I could clearly see the how EdTech was starting to affect ELT and I wasn’t going to resist it or surrender to it. Instead, I wanted to get engaged. The question was … HOW?
We speak to Scott Granville, award-winning writer and producer, about his mission to create dramatic narrative videos for English language learners …
Tom Rees, a teacher-turned-YouTuber gives an overview of the YouTube scene in ELT, and shares some examples of channels to check out.
We believe that artificial intelligence (AI), machine learning and natural language processing are going to have a massive impact on ELT, and probably more rapidly than many might expect. A fascinating example of this is a new product from Cambridge called Write & Improve, which aims to provide automated help with writing. Diane Nicholls is one of the team behind the product, and we asked her to tell us more about it. In this in-depth interview, Diane talks about how the system works and, perhaps even more interestingly, how it was developed and what was learned in the process. We think it encapsulates a lot of where ELT is heading – both in what the product itself is trying to do, but also in the way the project has brought together the worlds of ELT, academic research and technology in a way we haven’t seen before.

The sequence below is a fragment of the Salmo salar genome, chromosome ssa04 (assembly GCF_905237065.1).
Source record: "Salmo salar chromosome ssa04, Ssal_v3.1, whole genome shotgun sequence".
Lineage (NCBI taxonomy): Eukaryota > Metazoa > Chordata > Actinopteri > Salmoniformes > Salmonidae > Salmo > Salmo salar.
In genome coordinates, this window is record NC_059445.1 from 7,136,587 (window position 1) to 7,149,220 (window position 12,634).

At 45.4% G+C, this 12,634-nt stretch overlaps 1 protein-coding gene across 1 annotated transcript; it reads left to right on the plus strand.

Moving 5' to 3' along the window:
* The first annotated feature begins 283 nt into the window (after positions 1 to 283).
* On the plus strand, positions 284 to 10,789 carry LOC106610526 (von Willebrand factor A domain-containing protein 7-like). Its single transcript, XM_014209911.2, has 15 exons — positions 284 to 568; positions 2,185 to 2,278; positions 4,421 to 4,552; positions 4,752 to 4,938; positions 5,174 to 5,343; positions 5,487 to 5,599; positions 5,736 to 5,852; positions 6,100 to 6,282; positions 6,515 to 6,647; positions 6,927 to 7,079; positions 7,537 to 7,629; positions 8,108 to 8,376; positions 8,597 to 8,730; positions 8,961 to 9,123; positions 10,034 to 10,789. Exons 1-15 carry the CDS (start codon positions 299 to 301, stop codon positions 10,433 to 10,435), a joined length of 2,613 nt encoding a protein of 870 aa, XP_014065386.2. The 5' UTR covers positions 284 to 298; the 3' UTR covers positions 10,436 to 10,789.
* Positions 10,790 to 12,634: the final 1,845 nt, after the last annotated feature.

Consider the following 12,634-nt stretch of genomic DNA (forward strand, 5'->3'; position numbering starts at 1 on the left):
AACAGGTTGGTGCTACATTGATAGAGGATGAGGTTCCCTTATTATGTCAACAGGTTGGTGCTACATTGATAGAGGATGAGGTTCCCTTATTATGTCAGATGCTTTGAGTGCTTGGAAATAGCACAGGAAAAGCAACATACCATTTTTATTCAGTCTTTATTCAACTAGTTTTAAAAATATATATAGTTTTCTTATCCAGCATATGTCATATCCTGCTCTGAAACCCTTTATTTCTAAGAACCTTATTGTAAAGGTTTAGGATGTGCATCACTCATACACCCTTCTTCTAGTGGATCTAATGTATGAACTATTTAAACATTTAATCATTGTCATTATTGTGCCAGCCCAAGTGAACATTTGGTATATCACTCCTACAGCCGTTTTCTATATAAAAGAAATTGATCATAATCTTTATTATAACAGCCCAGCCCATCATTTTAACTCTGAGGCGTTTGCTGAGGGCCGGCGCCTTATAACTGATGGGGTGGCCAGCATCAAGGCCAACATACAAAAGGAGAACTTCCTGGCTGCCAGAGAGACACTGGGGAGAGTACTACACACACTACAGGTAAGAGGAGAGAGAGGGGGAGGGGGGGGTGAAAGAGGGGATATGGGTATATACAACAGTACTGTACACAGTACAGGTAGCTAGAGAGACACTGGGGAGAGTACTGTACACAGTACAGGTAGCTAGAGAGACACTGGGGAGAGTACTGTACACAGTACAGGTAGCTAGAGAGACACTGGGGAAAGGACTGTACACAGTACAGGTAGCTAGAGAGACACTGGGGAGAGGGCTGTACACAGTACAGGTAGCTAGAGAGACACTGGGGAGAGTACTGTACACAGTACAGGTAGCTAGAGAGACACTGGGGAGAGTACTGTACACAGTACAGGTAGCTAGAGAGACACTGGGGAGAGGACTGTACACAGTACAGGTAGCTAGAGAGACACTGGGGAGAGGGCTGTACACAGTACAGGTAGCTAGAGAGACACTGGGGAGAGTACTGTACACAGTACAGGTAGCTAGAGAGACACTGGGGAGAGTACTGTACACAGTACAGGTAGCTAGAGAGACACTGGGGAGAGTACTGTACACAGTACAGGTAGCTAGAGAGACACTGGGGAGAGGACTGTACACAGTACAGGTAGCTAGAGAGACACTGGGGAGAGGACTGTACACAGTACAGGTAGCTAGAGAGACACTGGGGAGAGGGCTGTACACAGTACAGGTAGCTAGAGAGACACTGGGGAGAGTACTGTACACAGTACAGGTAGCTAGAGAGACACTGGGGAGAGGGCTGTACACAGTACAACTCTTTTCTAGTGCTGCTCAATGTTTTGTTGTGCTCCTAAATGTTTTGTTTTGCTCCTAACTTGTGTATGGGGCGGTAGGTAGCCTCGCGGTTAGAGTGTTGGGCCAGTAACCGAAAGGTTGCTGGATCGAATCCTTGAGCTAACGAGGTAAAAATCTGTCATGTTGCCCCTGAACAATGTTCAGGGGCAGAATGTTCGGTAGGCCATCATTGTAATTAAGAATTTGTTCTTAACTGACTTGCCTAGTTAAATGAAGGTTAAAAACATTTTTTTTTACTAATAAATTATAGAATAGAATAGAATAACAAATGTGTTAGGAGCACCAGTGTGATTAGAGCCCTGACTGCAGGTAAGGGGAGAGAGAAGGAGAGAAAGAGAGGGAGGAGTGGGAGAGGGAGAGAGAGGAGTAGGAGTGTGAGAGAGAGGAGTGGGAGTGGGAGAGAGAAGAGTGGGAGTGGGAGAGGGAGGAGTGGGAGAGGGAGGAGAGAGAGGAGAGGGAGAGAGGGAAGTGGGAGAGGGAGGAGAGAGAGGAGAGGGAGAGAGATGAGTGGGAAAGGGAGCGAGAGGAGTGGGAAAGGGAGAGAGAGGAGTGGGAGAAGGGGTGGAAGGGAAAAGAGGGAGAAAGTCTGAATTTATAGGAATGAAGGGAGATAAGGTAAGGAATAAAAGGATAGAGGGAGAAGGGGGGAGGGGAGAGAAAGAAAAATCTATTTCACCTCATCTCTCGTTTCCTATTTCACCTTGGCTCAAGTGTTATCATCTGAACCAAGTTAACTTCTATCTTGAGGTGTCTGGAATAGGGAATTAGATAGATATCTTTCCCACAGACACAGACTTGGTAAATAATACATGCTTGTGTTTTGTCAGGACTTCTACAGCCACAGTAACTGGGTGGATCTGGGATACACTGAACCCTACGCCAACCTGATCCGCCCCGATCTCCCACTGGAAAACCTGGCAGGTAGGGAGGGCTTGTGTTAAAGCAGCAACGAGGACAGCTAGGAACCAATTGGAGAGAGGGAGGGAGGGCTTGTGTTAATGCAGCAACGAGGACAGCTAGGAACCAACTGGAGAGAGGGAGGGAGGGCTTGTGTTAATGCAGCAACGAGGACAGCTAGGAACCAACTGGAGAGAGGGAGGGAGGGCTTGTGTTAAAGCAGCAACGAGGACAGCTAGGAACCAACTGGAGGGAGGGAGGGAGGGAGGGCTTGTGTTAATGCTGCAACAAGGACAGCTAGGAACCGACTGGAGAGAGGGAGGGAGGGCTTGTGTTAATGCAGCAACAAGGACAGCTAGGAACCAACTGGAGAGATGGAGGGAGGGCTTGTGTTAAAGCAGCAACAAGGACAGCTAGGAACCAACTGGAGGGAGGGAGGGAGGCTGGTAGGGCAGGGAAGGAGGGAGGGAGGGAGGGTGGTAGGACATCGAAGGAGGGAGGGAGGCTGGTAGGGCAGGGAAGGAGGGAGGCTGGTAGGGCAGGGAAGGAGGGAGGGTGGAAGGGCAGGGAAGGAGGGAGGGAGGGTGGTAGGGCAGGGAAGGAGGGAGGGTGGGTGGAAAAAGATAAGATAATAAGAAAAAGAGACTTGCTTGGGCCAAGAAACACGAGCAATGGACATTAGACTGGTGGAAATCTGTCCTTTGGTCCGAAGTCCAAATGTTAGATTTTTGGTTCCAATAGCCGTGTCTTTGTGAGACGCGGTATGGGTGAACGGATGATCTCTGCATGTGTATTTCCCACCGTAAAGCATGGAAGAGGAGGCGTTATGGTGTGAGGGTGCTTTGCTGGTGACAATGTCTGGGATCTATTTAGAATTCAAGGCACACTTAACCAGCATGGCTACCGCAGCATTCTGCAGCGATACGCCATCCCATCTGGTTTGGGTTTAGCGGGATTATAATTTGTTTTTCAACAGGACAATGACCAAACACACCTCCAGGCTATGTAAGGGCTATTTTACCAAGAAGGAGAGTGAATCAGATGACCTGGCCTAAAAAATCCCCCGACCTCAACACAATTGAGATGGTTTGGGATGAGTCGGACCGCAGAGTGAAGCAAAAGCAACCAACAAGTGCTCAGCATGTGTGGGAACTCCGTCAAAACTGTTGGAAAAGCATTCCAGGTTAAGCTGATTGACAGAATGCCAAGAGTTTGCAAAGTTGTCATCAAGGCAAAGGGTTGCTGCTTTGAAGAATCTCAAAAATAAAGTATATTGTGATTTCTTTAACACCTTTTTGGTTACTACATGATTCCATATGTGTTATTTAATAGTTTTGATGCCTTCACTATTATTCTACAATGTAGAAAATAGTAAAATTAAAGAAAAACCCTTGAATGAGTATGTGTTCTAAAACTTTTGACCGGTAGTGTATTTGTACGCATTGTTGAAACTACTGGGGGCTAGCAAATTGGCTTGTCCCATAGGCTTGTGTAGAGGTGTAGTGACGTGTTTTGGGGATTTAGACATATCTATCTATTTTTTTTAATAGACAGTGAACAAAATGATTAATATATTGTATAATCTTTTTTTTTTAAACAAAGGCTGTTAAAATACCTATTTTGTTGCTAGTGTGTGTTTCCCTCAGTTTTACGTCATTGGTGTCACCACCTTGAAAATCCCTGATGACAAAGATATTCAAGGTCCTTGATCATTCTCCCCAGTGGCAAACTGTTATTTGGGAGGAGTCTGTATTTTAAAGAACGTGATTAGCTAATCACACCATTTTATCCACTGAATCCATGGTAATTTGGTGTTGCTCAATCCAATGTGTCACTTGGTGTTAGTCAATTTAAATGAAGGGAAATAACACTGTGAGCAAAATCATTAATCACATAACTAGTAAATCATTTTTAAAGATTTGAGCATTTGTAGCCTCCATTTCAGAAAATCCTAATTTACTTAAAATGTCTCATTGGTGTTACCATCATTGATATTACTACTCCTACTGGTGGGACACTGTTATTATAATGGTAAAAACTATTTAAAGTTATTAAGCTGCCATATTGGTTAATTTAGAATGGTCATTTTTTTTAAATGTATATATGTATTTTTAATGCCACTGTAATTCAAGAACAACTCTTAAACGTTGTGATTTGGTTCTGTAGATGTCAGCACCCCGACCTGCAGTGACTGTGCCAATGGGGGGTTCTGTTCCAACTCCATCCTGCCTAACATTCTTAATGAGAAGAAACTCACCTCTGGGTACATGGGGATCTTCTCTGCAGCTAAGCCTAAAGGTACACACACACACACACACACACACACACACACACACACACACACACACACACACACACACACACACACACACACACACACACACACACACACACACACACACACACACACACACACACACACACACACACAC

In her previous post, Jenny Dance told us how she came up with the idea for a pronunciation app and got it published by OUP. Now, she tells us about the main challenges in bringing the app to market, how she overcame them and what she learned as a result. Inspiring reading for anyone thinking of taking the plunge and developing their own ELT product.
Have you ever had an idea you wanted to take to a publisher, but weren’t sure how to go about it? Jenny Dance at Phona tells us how she developed her pronunciation app from concept to product with the help of OUP.